Digital Twin and Machine-Learning for Optimized Pathogen Contact-tracing, Sanitation and Decontamination

OVERALL GOAL: Develop a Digital Twin and Machine Learning algorithms for addressing key food safety challenges associated with introduction and spread of pathogens in food facilities and enable guided decontamination for food contact surfaces to reduce risk of cross-contamination.

GENERAL GOALS: The proposed approaches are divided into both fundamental and applied approaches.

Fundamental Approach #1) Computational framework for real time computation using digital twin models: The overall goal is to develop a computational framework for digital twin models that can be run in real time with the physical system. The examples of these frameworks include parallel compute functionality in agent-based models to characterize spread of pathogens in a food facility based on interaction among people, food, equipment surfaces and processing operations.

Fundamental Approach #2) Integration of validated digital twin model for AI enabled prediction of risks of spread of pathogens and decontamination effectiveness: This project will provide foundation for integrating multifactorial output from digital twin models to train machine learning models.

Success in developing this framework will enable industrial deployment of these models and provide rapid response associated with characterizing the risk of spreading of pathogens and sanitation and decontamination.

Project Part I

Cough simulation. (Zohdi,

PROJECT PART I: We focus on two food safety scenarios:

(a) The spread of viral pathogens (Covid-19) in a simulated work environment based on particle dynamics under diverse air flow and ventilation conditions

(b) The spread of Listeria in a processing facility based on interactions among people, equipment and food products.

For each of these scenarios, the team will develop digital twin models to predict the biophysical dynamics of pathogens, validate these digital models using experimental data sets using surrogates under simulating industry conditions or field data and use validated models to train machine learning based predictions for the spread of pathogens in food facilities.


Applied Approach #1) Particle transport models of viral dispersion and spread: Digital twin models simulating the spread of viral pathogens through droplets will be modeled. The influence of ventilation conditions and worker spacing will also be simulated in modeling the risk of infection. In addition, the transfer coefficient and dispersion of viruses through food contact surfaces to humans and produces will also be simulated.

Applied Approach #2) Agent based models for pathogen spread in a food facility: The increase in readily available computational power raises the possibility that direct agent-based modeling can play a key role in the analysis of epidemiological population dynamics. Specifically, one objective of this work is to develop a robust agent-based computational framework to investigate the emergent structure of Susceptible-Infected-Removed/Recovered (SIR)-type populations and variants thereof, on industrial scales. The work will illustrate the construction of computational frameworks with direct, non-phenomenological, input data.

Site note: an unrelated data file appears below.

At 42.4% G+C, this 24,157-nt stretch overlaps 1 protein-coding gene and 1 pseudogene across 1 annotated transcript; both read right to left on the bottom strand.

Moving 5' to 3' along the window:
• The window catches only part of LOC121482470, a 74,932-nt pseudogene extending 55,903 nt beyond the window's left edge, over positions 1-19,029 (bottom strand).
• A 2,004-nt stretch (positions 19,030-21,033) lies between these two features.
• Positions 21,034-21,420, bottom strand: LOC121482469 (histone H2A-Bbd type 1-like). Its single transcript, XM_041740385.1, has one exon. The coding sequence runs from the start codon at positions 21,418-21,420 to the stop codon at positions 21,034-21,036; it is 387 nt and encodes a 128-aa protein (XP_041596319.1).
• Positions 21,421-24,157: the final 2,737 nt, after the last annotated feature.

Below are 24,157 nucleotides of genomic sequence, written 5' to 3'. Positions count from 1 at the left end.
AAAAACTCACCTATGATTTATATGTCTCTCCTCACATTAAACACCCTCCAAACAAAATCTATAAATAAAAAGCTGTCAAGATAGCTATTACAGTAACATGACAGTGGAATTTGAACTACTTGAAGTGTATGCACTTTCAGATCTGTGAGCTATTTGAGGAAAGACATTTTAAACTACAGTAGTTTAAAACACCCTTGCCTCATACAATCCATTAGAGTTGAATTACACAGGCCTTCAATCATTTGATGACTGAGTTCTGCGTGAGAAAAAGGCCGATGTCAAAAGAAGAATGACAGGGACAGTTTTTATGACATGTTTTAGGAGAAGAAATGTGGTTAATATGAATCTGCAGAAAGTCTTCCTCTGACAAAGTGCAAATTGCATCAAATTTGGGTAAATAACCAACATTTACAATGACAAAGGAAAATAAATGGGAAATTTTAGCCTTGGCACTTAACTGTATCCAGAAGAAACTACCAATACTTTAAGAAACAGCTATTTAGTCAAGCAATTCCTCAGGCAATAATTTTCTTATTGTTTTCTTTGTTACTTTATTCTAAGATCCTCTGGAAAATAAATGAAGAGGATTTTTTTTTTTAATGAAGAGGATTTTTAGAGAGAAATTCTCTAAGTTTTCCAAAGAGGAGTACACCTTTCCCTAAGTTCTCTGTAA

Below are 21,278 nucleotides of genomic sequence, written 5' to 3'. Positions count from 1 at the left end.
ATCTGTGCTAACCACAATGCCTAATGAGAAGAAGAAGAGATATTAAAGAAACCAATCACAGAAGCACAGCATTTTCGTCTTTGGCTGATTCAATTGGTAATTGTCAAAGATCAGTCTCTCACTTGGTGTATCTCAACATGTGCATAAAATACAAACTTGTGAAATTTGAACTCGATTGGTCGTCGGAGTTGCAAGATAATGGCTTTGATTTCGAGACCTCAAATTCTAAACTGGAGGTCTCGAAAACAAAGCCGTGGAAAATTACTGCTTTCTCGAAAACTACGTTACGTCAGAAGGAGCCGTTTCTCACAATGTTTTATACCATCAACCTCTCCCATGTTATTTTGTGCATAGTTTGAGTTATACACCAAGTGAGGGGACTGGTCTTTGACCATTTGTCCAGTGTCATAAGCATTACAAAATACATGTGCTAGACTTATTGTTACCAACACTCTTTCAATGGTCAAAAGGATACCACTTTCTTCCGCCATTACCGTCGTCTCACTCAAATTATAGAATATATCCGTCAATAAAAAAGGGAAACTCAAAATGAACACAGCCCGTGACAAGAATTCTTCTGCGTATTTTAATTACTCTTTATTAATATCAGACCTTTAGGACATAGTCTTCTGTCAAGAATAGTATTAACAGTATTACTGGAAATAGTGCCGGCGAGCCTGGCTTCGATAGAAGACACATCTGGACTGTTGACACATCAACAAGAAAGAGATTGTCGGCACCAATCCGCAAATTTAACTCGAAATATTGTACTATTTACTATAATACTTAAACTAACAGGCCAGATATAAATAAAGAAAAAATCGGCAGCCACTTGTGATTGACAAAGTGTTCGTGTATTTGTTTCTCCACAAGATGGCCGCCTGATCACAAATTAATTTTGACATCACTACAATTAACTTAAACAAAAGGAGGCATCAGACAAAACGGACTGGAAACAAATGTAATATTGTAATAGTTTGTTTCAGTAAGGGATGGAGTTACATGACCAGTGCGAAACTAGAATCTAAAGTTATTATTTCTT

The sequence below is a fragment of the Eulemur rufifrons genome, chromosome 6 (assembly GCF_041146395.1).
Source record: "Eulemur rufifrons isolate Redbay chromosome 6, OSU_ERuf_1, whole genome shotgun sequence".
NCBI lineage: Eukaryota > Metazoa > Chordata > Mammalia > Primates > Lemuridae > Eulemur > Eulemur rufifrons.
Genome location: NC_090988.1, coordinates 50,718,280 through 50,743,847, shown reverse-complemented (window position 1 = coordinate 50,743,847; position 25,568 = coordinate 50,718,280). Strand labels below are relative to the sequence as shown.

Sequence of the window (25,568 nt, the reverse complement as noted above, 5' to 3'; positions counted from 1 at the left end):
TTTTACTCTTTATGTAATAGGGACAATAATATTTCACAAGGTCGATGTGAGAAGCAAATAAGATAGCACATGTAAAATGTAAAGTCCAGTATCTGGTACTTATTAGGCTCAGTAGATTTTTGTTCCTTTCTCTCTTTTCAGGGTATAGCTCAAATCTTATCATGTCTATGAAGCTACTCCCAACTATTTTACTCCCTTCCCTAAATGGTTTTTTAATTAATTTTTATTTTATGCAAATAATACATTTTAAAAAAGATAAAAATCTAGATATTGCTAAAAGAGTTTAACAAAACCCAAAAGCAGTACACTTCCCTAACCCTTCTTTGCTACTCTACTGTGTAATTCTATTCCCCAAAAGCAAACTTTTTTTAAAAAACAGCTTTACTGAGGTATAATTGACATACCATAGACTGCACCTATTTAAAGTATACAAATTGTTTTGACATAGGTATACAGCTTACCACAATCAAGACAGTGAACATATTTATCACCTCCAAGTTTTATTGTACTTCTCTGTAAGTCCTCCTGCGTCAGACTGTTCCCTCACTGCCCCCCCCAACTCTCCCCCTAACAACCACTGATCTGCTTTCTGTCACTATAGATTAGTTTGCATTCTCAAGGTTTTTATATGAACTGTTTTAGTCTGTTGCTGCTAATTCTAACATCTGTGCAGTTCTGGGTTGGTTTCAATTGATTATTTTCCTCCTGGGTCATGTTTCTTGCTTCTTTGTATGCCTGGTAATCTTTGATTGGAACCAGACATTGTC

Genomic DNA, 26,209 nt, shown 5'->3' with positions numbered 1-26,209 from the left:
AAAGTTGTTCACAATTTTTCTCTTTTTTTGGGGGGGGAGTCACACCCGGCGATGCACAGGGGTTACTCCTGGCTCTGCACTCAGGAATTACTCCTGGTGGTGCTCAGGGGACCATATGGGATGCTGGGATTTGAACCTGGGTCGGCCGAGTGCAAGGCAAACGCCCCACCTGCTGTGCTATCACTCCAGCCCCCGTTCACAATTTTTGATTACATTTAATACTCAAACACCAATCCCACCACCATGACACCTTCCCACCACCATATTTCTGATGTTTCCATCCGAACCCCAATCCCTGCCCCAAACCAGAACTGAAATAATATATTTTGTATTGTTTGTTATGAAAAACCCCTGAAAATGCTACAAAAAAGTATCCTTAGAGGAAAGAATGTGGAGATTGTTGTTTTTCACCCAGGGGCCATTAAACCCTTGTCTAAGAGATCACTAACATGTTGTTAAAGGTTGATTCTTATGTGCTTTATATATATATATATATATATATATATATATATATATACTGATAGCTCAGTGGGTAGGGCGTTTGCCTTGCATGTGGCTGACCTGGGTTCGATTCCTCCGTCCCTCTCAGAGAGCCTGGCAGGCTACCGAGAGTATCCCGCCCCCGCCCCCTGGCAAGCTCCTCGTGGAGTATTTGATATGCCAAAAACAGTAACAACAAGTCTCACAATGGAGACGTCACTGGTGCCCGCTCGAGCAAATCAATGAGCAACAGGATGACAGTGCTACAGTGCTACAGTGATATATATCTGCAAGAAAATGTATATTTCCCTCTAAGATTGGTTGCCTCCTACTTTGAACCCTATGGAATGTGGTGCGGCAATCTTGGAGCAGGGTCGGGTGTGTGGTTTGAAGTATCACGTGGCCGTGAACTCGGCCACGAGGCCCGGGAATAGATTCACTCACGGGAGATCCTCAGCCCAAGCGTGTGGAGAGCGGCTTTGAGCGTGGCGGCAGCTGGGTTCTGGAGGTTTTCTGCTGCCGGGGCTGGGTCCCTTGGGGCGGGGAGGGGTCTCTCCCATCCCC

Project Part II

UV-c pulse applied to a surface. (Zohdi,

PROJECT PART II: We plan to evaluate guided decontamination of the food contact surfaces using light based antimicrobial technologies including UV light.

The proposed research plan will build on the digital twin models to predict the spread of pathogens as well as experimental approaches to predict the localization of biofilms on food contact surfaces. The outputs of the models and the experimental data will be used for developing machine learning models to guide deposition of light energy and predict inactivation of viruses and biofilms.


Applied Approach #1) AI enabled detection of biofilms using imaging/spectroscopic approaches: We propose to develop experimental data sets using imaging/spectroscopy measurements to enable detection of single and multispecies biofilms on diverse food contact surfaces. Applied machine learning models such as gradient boosting decision tree will be developed based on experimental spectroscopic data set for detecting the presence of biofilm on diverse surfaces. Machine learning models will also be developed to identify differences in biological composition of the biofilms as these composition differences may impact the inactivation efficiency. This involves non-invasive and rapid detection of biofilms on diverse food contact surfaces.

Applied Approach #2) Digital twin models for the inactivation of viral particles and biofilms: We propose to develop digital twin models integrating physical models of light propagation and absorbance in complex biofilm architecture or food contact surface topography and biological models of bacterial and viral l inactivation based on UV-c and photochemical activated approaches. These digital twin models will train AI models to deliver adequate dosimetry for the inactivation of viral particles on diverse surfaces and surface attached biofilms. AI based predictions will be validated using experimental measurements. This involves a digital model to predict inactivation of biofilms and training of AI guided inactivation.

Project Team


The projects are jointly conducted with partners through the AIFS Network:

UC Berkeley

R. Abergel

(irradiation, sterilization)

A. Arias


S. Mäkiharju

(fluid mechanics and diagnostics)

T. Zohdi

(coordinator and co-lead)

(simulation technologies)

UC Davis

X. Liu

(comm. networks,machine learning)

N. Nitin


(food safety, processing)

C. Simmons


I. Tagkopoulos

(mach. learning, math. opt.)

L. Wang

(microbial safety, aquaculture)

Cornell University

R. Ivanek

(epidemiology, pub. health)

M. Wiedmann

(pathogens and transm.)